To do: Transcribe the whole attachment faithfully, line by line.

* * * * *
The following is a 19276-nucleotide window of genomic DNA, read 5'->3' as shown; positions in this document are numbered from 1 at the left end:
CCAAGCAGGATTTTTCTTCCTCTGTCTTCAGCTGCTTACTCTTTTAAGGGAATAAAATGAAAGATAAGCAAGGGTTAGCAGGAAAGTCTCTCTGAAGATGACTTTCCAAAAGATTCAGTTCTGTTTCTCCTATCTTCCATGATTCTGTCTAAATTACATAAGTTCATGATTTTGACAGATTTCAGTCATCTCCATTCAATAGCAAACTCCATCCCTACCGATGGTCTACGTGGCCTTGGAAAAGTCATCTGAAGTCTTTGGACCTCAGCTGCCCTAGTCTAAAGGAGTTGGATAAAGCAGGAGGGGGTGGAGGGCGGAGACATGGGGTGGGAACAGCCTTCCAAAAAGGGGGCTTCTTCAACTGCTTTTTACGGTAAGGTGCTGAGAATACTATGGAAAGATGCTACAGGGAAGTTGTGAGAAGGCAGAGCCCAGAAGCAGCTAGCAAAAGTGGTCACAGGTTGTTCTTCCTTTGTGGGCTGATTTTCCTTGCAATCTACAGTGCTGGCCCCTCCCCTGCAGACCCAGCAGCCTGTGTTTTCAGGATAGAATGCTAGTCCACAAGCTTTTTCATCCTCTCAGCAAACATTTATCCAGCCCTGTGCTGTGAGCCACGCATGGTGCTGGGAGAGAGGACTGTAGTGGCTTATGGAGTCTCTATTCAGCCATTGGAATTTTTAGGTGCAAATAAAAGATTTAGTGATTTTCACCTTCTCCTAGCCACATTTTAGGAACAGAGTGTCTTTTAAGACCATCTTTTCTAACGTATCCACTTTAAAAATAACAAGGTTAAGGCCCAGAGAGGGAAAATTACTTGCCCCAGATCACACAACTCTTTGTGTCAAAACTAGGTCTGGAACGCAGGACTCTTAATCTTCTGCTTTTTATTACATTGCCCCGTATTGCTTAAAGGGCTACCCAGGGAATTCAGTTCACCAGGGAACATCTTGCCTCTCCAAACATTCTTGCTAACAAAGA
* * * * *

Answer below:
The following is a 19276-nucleotide window of genomic DNA, read 5'->3' as shown; positions in this document are numbered from 1 at the left end:
CCAAGCAGGATTTTTCTTCCTCTGTCTTCAGCTGCTTACTCTTTTAAGGGAATAAAATGAAAGATAAGCAAGGGTTAGCAGGAAAGTCTCTCTGAAGATGACTTTCCAAAAGATTCAGTTCTGTTTCTCCTATCTTCCATGATTCTGTCTAAATTACATAAGTTCATGATTTTGACAGATTTCAGTCATCTCCATTCAATAGCAAACTCCATCCCTACCGATGGTCTACGTGGCCTTGGAAAAGTCATCTGAAGTCTTTGGACCTCAGCTGCCCTAGTCTAAAGGAGTTGGATAAAGCAGGAGGGGGTGGAGGGCGGAGACATGGGGTGGGAACAGCCTTCCAAAAAGGGGGCTTCTTCAACTGCTTTTTACGGTAAGGTGCTGAGAATACTATGGAAAGATGCTACAGGGAAGTTGTGAGAAGGCAGAGCCCAGAAGCAGCTAGCAAAAGTGGTCACAGGTTGTTCTTCCTTTGTGGGCTGATTTTCCTTGCAATCTACAGTGCTGGCCCCTCCCCTGCAGACCCAGCAGCCTGTGTTTTCAGGATAGAATGCTAGTCCACAAGCTTTTTCATCCTCTCAGCAAACATTTATCCAGCCCTGTGCTGTGAGCCACGCATGGTGCTGGGAGAGAGGACTGTAGTGGCTTATGGAGTCTCTATTCAGCCATTGGAATTTTTAGGTGCAAATAAAAGATTTAGTGATTTTCACCTTCTCCTAGCCACATTTTAGGAACAGAGTGTCTTTTAAGACCATCTTTTCTAACGTATCCACTTTAAAAATAACAAGGTTAAGGCCCAGAGAGGGAAAATTACTTGCCCCAGATCACACAACTCTTTGTGTCAAAACTAGGTCTGGAACGCAGGACTCTTAATCTTCTGCTTTTTATTACATTGCCCCGTATTGCTTAAAGGGCTACCCAGGGAATTCAGTTCACCAGGGAACATCTTGCCTCTCCAAACATTCTTGCTAACAAAGA